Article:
Go to info.galleria.view.util and create a new final class with the name SessionConcierge. It needs methods for adding and removing a session. And we obviously need something to handle the application map. Starting with the addSession method which will be called from the info.galleria.view.user.Authenticator managed bean later on:
 public static boolean addSession(HttpSession session) {
        String account = FacesContext.getCurrentInstance().getExternalContext().getRemoteUser();
        String sessionId = session.getId();
        if (account != null && !getApplicationMap(session).containsKey(account)) {
            getApplicationMap(session).put(account, sessionId);
            if (logger.isDebugEnabled()) {
                logger.debug("Added Session with ID {} for user {}", sessionId, account);
            }
            return true;
        } else {
            logger.error("Cannot add sessionId, because current logged in account is NULL or session already assigned!");
            return false;
        }
    }

This basically checks if we have a loged-in user here and if the user already has a session assigned. If there is a user and he does not have a session in use already we are going to add the current session to the application map under the account as a key. Next a bit remove logic:
 public static void removeSession(HttpSession session) {
        String sessionId = session.getId();
        String account = getKeyByValue(getApplicationMap(session), sessionId);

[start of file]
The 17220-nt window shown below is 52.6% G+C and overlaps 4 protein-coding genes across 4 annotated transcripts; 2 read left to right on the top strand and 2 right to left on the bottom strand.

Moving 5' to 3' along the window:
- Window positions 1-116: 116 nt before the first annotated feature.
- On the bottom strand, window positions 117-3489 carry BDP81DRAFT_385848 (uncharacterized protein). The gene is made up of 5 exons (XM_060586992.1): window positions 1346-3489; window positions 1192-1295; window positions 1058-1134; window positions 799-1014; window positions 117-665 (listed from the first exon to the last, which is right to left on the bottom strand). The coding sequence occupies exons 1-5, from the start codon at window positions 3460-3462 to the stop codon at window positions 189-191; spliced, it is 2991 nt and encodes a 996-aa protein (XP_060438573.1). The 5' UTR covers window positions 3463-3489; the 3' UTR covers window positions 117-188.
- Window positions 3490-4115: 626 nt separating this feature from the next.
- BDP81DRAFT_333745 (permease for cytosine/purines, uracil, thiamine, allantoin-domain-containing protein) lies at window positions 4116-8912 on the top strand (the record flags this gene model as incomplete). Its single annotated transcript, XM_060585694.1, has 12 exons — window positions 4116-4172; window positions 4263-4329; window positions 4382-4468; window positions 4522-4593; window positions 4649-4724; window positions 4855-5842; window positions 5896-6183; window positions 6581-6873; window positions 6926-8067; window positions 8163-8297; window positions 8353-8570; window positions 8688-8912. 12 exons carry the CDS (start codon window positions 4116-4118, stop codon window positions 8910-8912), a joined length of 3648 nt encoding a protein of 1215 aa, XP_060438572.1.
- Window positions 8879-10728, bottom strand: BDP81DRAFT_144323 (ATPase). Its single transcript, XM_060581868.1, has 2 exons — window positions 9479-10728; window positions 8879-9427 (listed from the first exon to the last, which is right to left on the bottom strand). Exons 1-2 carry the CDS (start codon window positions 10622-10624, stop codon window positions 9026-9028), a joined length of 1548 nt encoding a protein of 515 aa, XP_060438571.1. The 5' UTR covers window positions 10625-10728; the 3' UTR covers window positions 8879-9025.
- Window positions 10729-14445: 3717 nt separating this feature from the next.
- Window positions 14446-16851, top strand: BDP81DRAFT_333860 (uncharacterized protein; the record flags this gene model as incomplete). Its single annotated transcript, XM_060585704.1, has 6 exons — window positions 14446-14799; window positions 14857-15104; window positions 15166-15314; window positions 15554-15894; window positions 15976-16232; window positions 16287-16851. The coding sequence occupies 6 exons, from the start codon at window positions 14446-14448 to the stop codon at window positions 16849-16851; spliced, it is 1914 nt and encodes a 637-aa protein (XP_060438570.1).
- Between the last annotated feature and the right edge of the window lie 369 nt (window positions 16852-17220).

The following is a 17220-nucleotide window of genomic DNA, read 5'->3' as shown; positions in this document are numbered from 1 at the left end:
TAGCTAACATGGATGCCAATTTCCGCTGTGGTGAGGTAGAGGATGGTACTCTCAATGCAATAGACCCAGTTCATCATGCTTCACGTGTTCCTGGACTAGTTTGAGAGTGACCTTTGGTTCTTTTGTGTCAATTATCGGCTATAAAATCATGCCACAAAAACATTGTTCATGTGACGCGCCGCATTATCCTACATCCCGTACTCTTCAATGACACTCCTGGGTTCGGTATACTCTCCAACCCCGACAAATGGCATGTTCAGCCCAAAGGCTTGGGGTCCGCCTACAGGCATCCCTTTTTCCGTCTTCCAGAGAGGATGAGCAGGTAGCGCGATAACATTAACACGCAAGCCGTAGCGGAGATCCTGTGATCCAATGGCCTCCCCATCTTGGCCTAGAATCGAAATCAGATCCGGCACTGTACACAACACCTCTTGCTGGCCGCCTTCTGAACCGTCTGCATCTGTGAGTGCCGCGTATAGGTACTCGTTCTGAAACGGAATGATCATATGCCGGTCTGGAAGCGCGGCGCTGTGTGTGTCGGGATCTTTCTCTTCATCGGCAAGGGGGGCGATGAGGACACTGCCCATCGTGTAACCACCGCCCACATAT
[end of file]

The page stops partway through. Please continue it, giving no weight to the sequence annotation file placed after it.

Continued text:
if (account != null) {
            getApplicationMap(session).remove(account);
            if (logger.isDebugEnabled()) {
                logger.debug("Removed Session with ID {} for user {}", sessionId, account);
            }
        }
    }
This is a bit more tricky. You noticed, that I use the account as a key for binding the session in the map. So I have to trick around a bit to invert the map and find a key by a value. This little magic happens here:
    private static <T, E> T getKeyByValue(Map<T, E> map, E value) {
        for (Entry<T, E> entry : map.entrySet()) {
            if (value.equals(entry.getValue())) {
                return entry.getKey();
            }
        }
        return null;
    }
Done. One thing is missing. The getApplicationMap(HttpSession session) method. This isn't very magic. It simply tries to figure out if we need to get it via the FacesContext or the ServletContext. Look at the SessionConcierge source if you are curious. Final thing to do is to add the SessionConcierge to the Authenticator. Add this code into the try{request.login()} (I added the first two lines for your orientation:
 request.login(userId, new String(password));
            result = "/private/HomePage.xhtml?faces-redirect=true";